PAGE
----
Francis J. Nagle, Ph.D.
National Academy of Kinesiology – Member #260
Professor Emeritus Francis J. Nagle, a member of the Department of Kinesiology at the University of Wisconsin from 1965 to 1989 – Madison, passed away on August 15, 2014 at the age of 90.
Dr. Nagle co-founded the university’s Biodynamics Lab, along with Bruno Balke. Nagle’s research focused on the energetic costs of different forms of exercise, with this information then being used to establish exercise guidelines.
During his long tenure at the UW-Madison campus, Nagle was instrumental in integrating the once separate men’s and women’s physical education programs on. Additionally, he was an essential leader in the growth of the graduate program in the Kinesiology department. He was well loved as both a classroom instructor of advanced Exercise Physiology courses and as a mentor to graduate students’ research throughout the 1960’s, ‘70’s and ‘80’s.
Nagle was active in the American College of Sports Medicine (ACSM), serving as treasurer, vice president for Physiology, and managing editor of Medicine and Science in Sports and Exercise, the ACSM journal. He received the ACSM Citation Award in 1988. The Citation Award is granted to an individual or group who has made significant and important contributions to sports medicine and/or the exercise sciences.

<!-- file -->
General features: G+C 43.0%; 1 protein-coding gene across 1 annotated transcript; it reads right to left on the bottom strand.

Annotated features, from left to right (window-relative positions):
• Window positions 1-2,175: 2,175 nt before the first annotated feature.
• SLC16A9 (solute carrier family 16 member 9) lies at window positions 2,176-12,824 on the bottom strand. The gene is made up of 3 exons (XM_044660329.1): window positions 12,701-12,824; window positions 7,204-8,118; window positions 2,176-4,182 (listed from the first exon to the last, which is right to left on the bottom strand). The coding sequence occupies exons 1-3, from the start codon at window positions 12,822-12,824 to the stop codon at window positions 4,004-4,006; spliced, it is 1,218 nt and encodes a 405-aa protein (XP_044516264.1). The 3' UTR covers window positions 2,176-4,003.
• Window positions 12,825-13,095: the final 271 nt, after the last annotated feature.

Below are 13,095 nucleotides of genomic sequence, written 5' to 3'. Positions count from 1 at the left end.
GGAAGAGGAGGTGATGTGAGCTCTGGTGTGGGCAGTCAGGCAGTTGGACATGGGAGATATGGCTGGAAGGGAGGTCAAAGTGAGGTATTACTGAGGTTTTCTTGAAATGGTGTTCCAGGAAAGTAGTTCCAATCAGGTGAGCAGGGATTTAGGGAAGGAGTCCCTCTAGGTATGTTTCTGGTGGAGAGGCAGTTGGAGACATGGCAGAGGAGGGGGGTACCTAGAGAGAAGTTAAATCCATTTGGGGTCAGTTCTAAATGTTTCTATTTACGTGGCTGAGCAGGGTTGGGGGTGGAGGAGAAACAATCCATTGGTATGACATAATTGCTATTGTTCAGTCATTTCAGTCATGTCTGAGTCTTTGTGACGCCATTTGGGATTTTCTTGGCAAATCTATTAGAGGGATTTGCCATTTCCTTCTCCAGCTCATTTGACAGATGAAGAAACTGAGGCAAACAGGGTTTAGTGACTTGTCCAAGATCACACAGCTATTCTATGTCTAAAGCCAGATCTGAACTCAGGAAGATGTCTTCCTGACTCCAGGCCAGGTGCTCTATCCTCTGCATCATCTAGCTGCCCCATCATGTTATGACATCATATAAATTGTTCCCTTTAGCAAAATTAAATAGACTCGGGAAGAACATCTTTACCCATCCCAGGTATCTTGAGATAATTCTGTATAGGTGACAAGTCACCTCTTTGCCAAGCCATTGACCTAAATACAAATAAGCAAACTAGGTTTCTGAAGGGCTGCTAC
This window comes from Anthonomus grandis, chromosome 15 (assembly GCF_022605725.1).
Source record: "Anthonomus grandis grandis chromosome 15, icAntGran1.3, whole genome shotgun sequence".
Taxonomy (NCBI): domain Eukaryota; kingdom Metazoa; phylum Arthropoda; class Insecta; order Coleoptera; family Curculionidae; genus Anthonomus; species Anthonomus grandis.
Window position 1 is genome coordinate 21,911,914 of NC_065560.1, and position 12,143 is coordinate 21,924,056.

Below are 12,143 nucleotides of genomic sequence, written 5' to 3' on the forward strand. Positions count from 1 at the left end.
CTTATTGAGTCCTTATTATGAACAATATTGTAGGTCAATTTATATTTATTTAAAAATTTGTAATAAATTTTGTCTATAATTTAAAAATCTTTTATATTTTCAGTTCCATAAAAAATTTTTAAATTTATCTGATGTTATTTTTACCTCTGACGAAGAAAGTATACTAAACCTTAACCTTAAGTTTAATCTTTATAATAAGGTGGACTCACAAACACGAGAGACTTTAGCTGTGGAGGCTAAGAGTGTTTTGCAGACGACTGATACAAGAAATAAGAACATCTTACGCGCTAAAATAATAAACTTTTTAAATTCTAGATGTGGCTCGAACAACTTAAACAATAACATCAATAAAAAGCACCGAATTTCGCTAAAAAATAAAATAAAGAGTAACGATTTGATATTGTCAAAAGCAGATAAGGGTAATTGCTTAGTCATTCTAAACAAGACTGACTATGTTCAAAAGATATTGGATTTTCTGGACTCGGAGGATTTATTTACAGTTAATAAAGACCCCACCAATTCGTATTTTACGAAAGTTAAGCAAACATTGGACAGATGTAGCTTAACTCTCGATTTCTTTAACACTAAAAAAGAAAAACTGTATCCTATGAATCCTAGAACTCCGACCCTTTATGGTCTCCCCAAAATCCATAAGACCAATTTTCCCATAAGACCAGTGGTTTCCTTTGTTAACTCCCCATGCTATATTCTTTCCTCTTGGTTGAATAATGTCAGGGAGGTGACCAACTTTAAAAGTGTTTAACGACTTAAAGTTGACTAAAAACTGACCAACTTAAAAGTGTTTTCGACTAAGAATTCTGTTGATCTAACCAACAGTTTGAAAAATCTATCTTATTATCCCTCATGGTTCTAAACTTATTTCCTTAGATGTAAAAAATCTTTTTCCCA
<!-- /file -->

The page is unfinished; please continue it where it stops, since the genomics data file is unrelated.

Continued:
Nagle himself was a former standout athlete, having quarterbacked the University of Nebraska Cornhuskers in 1949 and 1950. He was selected to play in two All Star games and the Senior Bowl Game, and was drafted by the Philadelphia Eagles in 1951 and played one season of professional football for the Montreal Alouettes before injuries and a desire to be closer to family ended his football career. Beloved husband and father of 11 children, Fran is survived by his wife Edna and children Michael Moran (Glennda), Tom Moran (Lori Grant), Susan Moran (Gary Johannsen), Patty Nagle, Dennis Moran, John Moran (Deb), Ann Clark, Kevin Moran (Melissa), and Daniel (Gretchen). Son John Nagle and daughter Erin Moran preceded him in death.